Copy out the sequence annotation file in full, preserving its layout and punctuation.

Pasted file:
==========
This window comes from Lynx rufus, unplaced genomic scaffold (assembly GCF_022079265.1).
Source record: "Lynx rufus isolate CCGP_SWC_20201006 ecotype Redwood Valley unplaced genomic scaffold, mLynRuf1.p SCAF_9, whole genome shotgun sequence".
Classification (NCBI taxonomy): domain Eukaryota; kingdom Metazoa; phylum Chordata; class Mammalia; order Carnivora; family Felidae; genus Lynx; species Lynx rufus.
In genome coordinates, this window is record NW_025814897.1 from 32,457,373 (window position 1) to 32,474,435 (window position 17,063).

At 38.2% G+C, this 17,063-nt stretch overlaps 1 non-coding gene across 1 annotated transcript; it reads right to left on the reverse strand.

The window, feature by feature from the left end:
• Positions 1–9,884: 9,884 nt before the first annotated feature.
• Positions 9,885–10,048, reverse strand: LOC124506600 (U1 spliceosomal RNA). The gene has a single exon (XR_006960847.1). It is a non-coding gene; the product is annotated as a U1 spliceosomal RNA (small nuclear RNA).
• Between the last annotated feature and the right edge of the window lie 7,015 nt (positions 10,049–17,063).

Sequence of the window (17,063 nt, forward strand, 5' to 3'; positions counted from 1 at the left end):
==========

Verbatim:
This window comes from Lynx rufus, unplaced genomic scaffold (assembly GCF_022079265.1).
Source record: "Lynx rufus isolate CCGP_SWC_20201006 ecotype Redwood Valley unplaced genomic scaffold, mLynRuf1.p SCAF_9, whole genome shotgun sequence".
Classification (NCBI taxonomy): domain Eukaryota; kingdom Metazoa; phylum Chordata; class Mammalia; order Carnivora; family Felidae; genus Lynx; species Lynx rufus.
In genome coordinates, this window is record NW_025814897.1 from 32,457,373 (window position 1) to 32,474,435 (window position 17,063).

At 38.2% G+C, this 17,063-nt stretch overlaps 1 non-coding gene across 1 annotated transcript; it reads right to left on the reverse strand.

The window, feature by feature from the left end:
• Positions 1–9,884: 9,884 nt before the first annotated feature.
• Positions 9,885–10,048, reverse strand: LOC124506600 (U1 spliceosomal RNA). The gene has a single exon (XR_006960847.1). It is a non-coding gene; the product is annotated as a U1 spliceosomal RNA (small nuclear RNA).
• Between the last annotated feature and the right edge of the window lie 7,015 nt (positions 10,049–17,063).

Sequence of the window (17,063 nt, forward strand, 5' to 3'; positions counted from 1 at the left end):